A3: Yes. In July 2021 the Senate Armed Services Committee voted to simply rename the Air National Guard to the “Air and Space National Guard” under the 2022 NDAA. In contrast, the House Armed Services Committee wants to establish a separate Space National Guard under House Resolution 4350. This proposal would require the secretary of the Air Force and chief of the National Guard Bureau to implement the Space National Guard no later than 18 months following its enactment and provide annual briefings to Congress for five years. According to a report by the nonpartisan Congressional Budget Office, establishing a Space National Guard could cost almost $500 million annually, with estimated one-time costs ranging between $400 million to $900 million to “construct additional facilities (such as armories) and to equip the new units.” Additionally, some analysts suggest that a push for a separate Space National Guard is largely being driven by the National Guard Association and parochial interests of lawmakers who “are home to space operations,” such as Florida, Hawaii, and Colorado.

 Q4: What is the value of a Space National Guard? 

A4: Where a Space National Guard lands might depend on where you sit. Advocates for a Space National Guard aver that a new organization is “critical” for the United States to maintain its competitive edge in space. “If the National Guard is excluded from the Space Force, we will illogically be shrinking our competitive space rather than expanding it” reasons Major General James Eifert, Florida’s adjutant general. Last spring, General Daniel Hokanson, chief of the National Guard Bureau, testified to the House Defense Appropriations Subcommittee that establishing a Space National Guard was among his “most pressing concerns.” As major spacefaring powers like Russia and China continue to assiduously develop and deploy, counterspace weapons “specifically designed to hold U.S. and allied space capabilities at risk,” reasons U.S. Army General James Dickinson, commander of U.S. Space Command, the United States must enhance its space situational awareness and fortify space assets for communication, scientific research, and military defense capabilities. For these reasons, the United States’ space posture exists in a dynamic ecosystem. As such, evidence that creating a Space National Guard would in fact enhance, not hinder, a lean and agile Space Force is necessary to overcome present objections. Proper planning ultimately accelerates growth for the peaceful and strategic use of space.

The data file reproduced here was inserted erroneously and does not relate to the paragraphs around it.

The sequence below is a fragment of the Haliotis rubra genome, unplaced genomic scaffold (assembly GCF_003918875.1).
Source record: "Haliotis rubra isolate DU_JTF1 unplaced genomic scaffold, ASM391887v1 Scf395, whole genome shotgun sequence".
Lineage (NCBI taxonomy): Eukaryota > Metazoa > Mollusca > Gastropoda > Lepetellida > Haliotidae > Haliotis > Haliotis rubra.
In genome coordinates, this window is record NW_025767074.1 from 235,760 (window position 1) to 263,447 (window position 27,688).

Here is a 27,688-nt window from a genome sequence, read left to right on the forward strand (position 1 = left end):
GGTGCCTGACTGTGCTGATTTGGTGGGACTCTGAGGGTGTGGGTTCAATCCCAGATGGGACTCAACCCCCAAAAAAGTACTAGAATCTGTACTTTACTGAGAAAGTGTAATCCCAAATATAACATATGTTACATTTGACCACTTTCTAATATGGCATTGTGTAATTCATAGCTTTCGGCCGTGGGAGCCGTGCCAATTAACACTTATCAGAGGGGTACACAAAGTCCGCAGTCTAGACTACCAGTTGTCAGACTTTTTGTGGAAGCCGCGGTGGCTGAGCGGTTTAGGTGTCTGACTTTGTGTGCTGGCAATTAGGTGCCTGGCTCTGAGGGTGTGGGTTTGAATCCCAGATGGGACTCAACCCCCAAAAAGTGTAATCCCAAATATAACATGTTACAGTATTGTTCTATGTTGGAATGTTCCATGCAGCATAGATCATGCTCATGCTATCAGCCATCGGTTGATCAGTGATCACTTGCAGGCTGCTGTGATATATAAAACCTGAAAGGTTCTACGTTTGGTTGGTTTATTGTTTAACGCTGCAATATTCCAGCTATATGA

Zhanna L. Malekos Smith, JD, is a senior associate (non-resident) with the Strategic Technologies Program at the Center for Strategic and International Studies in Washington, D.C., and an assistant professor in the Department of Systems Engineering at the U.S. Military Academy at West Point. Accordingly, all views, positions, and conclusions expressed in this publication should be understood to be solely those of the author(s) and not those of CSIS, the Department of Defense, or the U.S. government.

Critical Questions is produced by the Center for Strategic and International Studies (CSIS), a private, tax-exempt institution focusing on international public policy issues. Its research is nonpartisan and nonproprietary. CSIS does not take specific policy positions. Accordingly, all views, positions, and conclusions expressed in this publication should be understood to be solely those of the author(s). 

© 2021 by the Center for Strategic and International Studies. All rights reserved.



Comment
Show comments Hide Comments